New York: Flooding killed at least nine people, swept away cars, submerged subway lines and grounded flights as the remnants of Hurricane Ida delivered torrential rains across New York and New Jersey.
New York City Mayor Bill de Blasio described the flooding on Wednesday night (Thursday AEST) as a “historic weather event,” and the National Weather Service issued a flash flood emergency in New York City for the first time.
The lights of Times Square in New York are reflected in water on Thursday after Hurricane Ida left behind severe flooding.Credit:AP
Recovery efforts were under way early on Thursday to bring back transportation systems serving millions of residents in the densely populated metropolitan area.
New York Governor Kathy Hochul urged commuters to stay home from work and pleaded for patience while train services were being restored.
“This is one for the record books,” Hochul told CNN.
The storm dumped between 5 and 7.6 centimetres of rain per hour along the Philadelphia to New York City corridor, the National Weather Service said.
Subway service in New York City remained limited on Thursday morning. Metropolitan Transit Authority (MTA) CEO Janno Lieber said it would take many hours to restore the full service.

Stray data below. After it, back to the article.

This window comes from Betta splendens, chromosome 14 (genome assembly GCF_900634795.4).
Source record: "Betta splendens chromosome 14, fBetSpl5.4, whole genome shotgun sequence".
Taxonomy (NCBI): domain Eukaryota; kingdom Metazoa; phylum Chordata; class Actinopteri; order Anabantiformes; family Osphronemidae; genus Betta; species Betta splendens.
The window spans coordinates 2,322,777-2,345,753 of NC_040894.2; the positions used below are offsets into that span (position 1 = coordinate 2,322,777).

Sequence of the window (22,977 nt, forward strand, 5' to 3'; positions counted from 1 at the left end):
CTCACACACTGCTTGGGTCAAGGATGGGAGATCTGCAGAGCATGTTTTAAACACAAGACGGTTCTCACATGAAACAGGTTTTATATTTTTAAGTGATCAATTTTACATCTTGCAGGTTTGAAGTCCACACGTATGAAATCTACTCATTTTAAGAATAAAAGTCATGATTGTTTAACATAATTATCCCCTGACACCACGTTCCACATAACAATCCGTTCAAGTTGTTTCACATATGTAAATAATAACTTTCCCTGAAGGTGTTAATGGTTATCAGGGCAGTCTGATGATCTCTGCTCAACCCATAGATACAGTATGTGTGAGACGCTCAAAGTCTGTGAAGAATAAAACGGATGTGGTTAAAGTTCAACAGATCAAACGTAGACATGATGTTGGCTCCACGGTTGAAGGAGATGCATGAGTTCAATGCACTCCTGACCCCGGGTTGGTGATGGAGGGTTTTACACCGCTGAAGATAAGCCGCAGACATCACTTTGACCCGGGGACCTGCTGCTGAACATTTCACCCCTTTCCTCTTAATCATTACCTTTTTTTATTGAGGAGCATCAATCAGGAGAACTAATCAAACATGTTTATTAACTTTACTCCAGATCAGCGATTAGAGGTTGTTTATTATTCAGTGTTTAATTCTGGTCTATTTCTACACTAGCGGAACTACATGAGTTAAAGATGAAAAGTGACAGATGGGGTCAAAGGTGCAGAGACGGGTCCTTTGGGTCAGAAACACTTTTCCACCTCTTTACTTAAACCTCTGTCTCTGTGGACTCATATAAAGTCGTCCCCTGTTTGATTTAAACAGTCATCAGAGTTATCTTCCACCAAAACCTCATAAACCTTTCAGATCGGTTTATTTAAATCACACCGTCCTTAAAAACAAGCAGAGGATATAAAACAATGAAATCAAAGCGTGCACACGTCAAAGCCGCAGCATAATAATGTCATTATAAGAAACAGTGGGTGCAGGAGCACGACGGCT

Images posted on social media showed water gushing over subway platforms and trains.
At least one person was killed as the flooding inundated the New Jersey city of Passaic, Mayor Hector Lora told CNN.
NBC New York reported that a second person had died in New Jersey and seven had died in New York City, including a 2-year-old boy. Local media reported that people had been trapped in their basements as the storm sent water surging through the city.
Lora said the body of a man in his 70s was retrieved from floodwaters after the vehicle he had been riding in was swept away.
The governors of New York and New Jersey declared a state of emergency late on Wednesday.
All non-emergency vehicles were banned from New York City’s streets until 5am (local time) on Thursday due to the weather.
At least five flash flood emergencies were issued on Wednesday evening by the National Weather Service, stretching from west of Philadelphia through northern New Jersey.
All New Jersey Transit rail services apart from the Atlantic City Rail Line were suspended, the service said on its website.
Pedestrians take cover near Columbus Circle in New York City on Wednesday.Credit:AP
Tornadoes spawned by the storm ripped through parts of Pennsylvania and New Jersey.
New Jersey’s Newark Liberty Airport said on Twitter it was experiencing severe flooding. Flights recommenced close to midnight after being earlier suspended.
More than 200,000 electricity customers were without power early on Thursday in five north-eastern states, including Pennsylvania and New Jersey, according to PowerOutage.US, which gathers data from utility companies. There were also outages in New York, Connecticut and Massachusetts, it said.
The hit to the region came three days after Ida pounded southern Louisiana as a very powerful hurricane. Reconnaissance flights revealed entire communities devastated by wind and floods.
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